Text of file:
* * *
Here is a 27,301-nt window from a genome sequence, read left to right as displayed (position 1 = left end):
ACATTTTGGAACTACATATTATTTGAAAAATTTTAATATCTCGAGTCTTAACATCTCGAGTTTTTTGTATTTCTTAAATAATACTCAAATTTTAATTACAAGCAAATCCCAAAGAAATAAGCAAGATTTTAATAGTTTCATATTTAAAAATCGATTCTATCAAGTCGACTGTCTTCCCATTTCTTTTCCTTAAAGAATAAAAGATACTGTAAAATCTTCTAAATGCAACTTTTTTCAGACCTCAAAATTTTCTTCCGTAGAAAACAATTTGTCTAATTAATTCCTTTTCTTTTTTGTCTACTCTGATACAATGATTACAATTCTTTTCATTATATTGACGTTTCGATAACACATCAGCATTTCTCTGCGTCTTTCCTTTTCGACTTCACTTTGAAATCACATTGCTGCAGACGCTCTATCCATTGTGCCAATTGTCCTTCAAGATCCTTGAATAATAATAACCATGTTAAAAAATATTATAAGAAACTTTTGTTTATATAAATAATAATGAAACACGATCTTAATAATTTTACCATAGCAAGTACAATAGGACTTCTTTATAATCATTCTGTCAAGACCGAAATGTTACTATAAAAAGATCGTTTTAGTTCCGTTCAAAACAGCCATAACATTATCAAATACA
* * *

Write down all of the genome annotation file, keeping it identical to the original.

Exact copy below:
Here is a 27,301-nt window from a genome sequence, read left to right as displayed (position 1 = left end):
ACATTTTGGAACTACATATTATTTGAAAAATTTTAATATCTCGAGTCTTAACATCTCGAGTTTTTTGTATTTCTTAAATAATACTCAAATTTTAATTACAAGCAAATCCCAAAGAAATAAGCAAGATTTTAATAGTTTCATATTTAAAAATCGATTCTATCAAGTCGACTGTCTTCCCATTTCTTTTCCTTAAAGAATAAAAGATACTGTAAAATCTTCTAAATGCAACTTTTTTCAGACCTCAAAATTTTCTTCCGTAGAAAACAATTTGTCTAATTAATTCCTTTTCTTTTTTGTCTACTCTGATACAATGATTACAATTCTTTTCATTATATTGACGTTTCGATAACACATCAGCATTTCTCTGCGTCTTTCCTTTTCGACTTCACTTTGAAATCACATTGCTGCAGACGCTCTATCCATTGTGCCAATTGTCCTTCAAGATCCTTGAATAATAATAACCATGTTAAAAAATATTATAAGAAACTTTTGTTTATATAAATAATAATGAAACACGATCTTAATAATTTTACCATAGCAAGTACAATAGGACTTCTTTATAATCATTCTGTCAAGACCGAAATGTTACTATAAAAAGATCGTTTTAGTTCCGTTCAAAACAGCCATAACATTATCAAATACA